Government biofuel policies affect fuel and farm commodity prices, but the price of a barrel of oil can have even larger effects.
Tax credits, import tariffs and mandates on usage encourage increased production of biofuels, but so do rising oil prices, according to the University of Missouri Food and Agricultural Policy Research Institute (FAPRI).
A new study presents biofuel scenarios based on 500 random draws of possible weather, production and other market influences.
“The impact of biofuel policies depends not just on the policy but very much on the market context,” said Pat Westhoff, FAPRI co-director.
The 68-page report, an update of a report released in March, looks at biofuel provisions of the 2008 Food, Conservation and Energy Act, known as the farm bill, and the Energy Independence and Security Act of 2007, the energy bill.
FAPRI maintains computer models of U.S. agriculture and is linked to international agricultural models at Iowa State University.
The models run extensive “what-if” scenarios based on current policy compared to proposed changes. FAPRI examined 13 scenarios, ranging from a pre-farm bill scenario that keeps current policies in place to scenarios that eliminate biofuel tax credits, tariffs and use mandates.
The report, “Biofuels: Impact of Selected Farm Bill Provisions and other Biofuel Policy Options,” was published online June 12.
The energy bill mandated use of various biofuels, including ethanol from corn, biodiesel from soybeans and ethanol from cellulose sources such as wood chips.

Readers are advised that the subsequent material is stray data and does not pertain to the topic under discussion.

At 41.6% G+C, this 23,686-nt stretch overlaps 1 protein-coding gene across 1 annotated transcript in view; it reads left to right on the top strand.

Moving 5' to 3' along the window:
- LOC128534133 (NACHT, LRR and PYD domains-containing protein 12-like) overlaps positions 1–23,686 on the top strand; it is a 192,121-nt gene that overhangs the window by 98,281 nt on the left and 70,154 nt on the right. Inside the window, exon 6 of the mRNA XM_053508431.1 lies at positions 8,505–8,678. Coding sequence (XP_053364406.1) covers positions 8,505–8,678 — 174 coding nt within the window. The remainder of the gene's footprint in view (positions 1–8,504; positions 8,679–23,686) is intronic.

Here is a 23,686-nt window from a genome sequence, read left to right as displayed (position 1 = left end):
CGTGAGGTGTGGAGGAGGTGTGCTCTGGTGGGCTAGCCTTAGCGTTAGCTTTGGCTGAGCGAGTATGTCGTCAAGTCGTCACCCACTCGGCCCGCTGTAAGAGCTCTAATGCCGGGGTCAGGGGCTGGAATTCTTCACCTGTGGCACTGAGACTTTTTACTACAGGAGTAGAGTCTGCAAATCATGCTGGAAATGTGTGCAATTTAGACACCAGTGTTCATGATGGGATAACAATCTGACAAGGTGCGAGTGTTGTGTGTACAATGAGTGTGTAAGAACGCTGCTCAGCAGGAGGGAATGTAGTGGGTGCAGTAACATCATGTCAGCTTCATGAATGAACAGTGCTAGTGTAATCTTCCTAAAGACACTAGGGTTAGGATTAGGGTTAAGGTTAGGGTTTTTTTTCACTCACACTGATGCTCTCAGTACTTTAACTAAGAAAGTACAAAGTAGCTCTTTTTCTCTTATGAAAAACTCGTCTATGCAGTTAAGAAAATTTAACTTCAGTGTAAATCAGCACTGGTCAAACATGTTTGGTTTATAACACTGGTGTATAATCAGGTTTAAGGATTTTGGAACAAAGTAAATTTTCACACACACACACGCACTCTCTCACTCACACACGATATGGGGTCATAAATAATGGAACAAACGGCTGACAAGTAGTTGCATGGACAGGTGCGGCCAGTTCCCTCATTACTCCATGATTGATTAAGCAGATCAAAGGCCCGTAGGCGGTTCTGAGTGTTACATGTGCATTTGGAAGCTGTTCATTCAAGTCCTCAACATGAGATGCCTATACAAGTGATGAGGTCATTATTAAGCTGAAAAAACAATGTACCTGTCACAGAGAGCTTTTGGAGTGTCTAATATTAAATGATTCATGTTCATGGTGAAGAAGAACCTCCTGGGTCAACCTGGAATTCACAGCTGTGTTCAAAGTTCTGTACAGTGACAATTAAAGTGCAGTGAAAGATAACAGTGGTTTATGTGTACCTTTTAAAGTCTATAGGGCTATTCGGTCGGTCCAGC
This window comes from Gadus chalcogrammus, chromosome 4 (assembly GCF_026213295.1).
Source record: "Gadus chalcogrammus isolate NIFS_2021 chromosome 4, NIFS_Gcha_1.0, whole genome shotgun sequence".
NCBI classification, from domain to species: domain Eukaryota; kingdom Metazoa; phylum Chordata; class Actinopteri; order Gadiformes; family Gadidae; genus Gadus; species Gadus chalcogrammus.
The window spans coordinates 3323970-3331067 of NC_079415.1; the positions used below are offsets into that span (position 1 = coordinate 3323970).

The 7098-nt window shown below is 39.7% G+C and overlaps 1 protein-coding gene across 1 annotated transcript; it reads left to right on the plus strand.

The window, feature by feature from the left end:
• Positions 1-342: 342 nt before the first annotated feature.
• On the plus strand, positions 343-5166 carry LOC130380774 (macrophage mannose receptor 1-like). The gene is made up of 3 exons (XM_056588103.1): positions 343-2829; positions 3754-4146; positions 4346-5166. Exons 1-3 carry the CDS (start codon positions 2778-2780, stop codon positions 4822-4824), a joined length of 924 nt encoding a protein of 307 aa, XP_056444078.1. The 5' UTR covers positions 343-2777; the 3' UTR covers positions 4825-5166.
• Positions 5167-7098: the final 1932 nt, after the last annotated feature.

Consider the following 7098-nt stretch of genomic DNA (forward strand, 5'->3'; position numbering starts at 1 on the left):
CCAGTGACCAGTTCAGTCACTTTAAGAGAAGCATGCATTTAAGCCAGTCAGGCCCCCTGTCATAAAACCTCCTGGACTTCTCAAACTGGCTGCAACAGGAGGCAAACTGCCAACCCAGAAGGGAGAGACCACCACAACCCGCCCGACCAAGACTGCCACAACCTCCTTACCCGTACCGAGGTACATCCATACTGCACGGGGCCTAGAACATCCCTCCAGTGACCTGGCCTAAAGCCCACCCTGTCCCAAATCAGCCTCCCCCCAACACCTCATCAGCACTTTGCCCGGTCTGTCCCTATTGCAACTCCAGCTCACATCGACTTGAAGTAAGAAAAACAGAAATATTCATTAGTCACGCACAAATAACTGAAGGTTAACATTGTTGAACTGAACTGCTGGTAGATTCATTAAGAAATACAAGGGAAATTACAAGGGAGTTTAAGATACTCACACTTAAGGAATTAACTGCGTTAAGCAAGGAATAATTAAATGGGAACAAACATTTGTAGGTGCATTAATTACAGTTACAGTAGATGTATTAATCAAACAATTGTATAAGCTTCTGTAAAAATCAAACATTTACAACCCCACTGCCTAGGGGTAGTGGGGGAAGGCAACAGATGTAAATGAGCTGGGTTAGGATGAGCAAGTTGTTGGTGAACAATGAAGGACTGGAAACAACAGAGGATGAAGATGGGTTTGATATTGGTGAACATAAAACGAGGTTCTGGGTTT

“Mandates have little market impact when high petroleum prices contribute to high biofuel prices and production levels.” Westhoff said. “On the other hand, mandates can be important when petroleum prices are low or crop supplies are reduced.”
The 2008 farm bill extends a 54-cent per gallon tariff on imports of ethanol from non-Caribbean countries through 2010. That tariff was to expire at the end of this year.
Secondly, the farm bill cuts the tax credit from 54 cents to 45 cents per gallon for those who blend ethanol with gasoline. That credit is set to expire at end of 2010.
Continuing the tariff discourages imports, but does not have big impacts on biofuel production or farm commodity markets, FAPRI suggests. The small change in the tax credit also has modest market impacts.
The most extreme scenario allows current tax credits and tariffs to expire as scheduled and would not enforce the energy bill mandates. In this scenario, without most current biofuel policies, corn prices would decline 14 percent on average compared to a scenario that continues current support measures.
The full report can be seen at http://fapri.missouri.edu. The report was based on work under a contract with USDA’s Economic Research Service. The authors are Westhoff, Wyatt Thompson and Seth Meyer.
“The work reflects the views of the authors and not necessarily the view of the USDA,” Westhoff said.
The FAPRI model required extensive modifications in reaction to changes in energy costs and biofuel use, Westhoff said. “While the model was improved, further refinements are under way. What we learned in this exercise will improve the model.”
A new analysis including higher oil prices and new crop production estimates will be run this summer.
FAPRI is partially funded by the U.S. Congress to provide independent policy analysis and by the Missouri Agricultural Experiment Station.